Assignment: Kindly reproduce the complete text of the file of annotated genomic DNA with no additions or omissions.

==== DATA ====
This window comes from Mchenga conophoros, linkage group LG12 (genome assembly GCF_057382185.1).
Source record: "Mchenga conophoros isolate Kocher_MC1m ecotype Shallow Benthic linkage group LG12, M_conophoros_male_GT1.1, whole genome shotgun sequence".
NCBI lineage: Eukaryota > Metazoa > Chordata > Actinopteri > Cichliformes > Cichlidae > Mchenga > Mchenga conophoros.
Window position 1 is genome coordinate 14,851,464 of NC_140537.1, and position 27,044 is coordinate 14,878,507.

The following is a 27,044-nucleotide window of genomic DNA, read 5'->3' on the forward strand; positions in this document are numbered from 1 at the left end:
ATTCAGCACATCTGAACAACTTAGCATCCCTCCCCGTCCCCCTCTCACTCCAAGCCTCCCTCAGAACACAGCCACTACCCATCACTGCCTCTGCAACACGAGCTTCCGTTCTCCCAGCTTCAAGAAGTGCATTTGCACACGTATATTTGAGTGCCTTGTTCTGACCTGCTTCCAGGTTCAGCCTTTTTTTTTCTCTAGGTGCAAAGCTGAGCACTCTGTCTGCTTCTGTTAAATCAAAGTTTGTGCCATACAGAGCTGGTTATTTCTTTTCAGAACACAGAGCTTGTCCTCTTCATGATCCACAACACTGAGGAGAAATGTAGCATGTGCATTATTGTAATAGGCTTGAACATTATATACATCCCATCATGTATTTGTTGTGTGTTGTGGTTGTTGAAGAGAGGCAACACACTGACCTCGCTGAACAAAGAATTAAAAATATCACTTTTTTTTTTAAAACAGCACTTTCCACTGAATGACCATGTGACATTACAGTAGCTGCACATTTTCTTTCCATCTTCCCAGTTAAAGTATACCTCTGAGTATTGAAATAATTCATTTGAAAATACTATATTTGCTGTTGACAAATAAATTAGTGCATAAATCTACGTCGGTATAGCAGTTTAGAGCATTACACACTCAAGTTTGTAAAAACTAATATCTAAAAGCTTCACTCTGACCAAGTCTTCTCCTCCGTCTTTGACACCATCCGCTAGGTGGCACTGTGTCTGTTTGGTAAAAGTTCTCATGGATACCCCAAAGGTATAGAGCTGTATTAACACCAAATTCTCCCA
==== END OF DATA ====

This window comes from Mchenga conophoros, linkage group LG12 (genome assembly GCF_057382185.1).
Source record: "Mchenga conophoros isolate Kocher_MC1m ecotype Shallow Benthic linkage group LG12, M_conophoros_male_GT1.1, whole genome shotgun sequence".
NCBI lineage: Eukaryota > Metazoa > Chordata > Actinopteri > Cichliformes > Cichlidae > Mchenga > Mchenga conophoros.
Window position 1 is genome coordinate 14,851,464 of NC_140537.1, and position 27,044 is coordinate 14,878,507.

The following is a 27,044-nucleotide window of genomic DNA, read 5'->3' on the forward strand; positions in this document are numbered from 1 at the left end:
ATTCAGCACATCTGAACAACTTAGCATCCCTCCCCGTCCCCCTCTCACTCCAAGCCTCCCTCAGAACACAGCCACTACCCATCACTGCCTCTGCAACACGAGCTTCCGTTCTCCCAGCTTCAAGAAGTGCATTTGCACACGTATATTTGAGTGCCTTGTTCTGACCTGCTTCCAGGTTCAGCCTTTTTTTTTCTCTAGGTGCAAAGCTGAGCACTCTGTCTGCTTCTGTTAAATCAAAGTTTGTGCCATACAGAGCTGGTTATTTCTTTTCAGAACACAGAGCTTGTCCTCTTCATGATCCACAACACTGAGGAGAAATGTAGCATGTGCATTATTGTAATAGGCTTGAACATTATATACATCCCATCATGTATTTGTTGTGTGTTGTGGTTGTTGAAGAGAGGCAACACACTGACCTCGCTGAACAAAGAATTAAAAATATCACTTTTTTTTTTAAAACAGCACTTTCCACTGAATGACCATGTGACATTACAGTAGCTGCACATTTTCTTTCCATCTTCCCAGTTAAAGTATACCTCTGAGTATTGAAATAATTCATTTGAAAATACTATATTTGCTGTTGACAAATAAATTAGTGCATAAATCTACGTCGGTATAGCAGTTTAGAGCATTACACACTCAAGTTTGTAAAAACTAATATCTAAAAGCTTCACTCTGACCAAGTCTTCTCCTCCGTCTTTGACACCATCCGCTAGGTGGCACTGTGTCTGTTTGGTAAAAGTTCTCATGGATACCCCAAAGGTATAGAGCTGTATTAACACCAAATTCTCCCA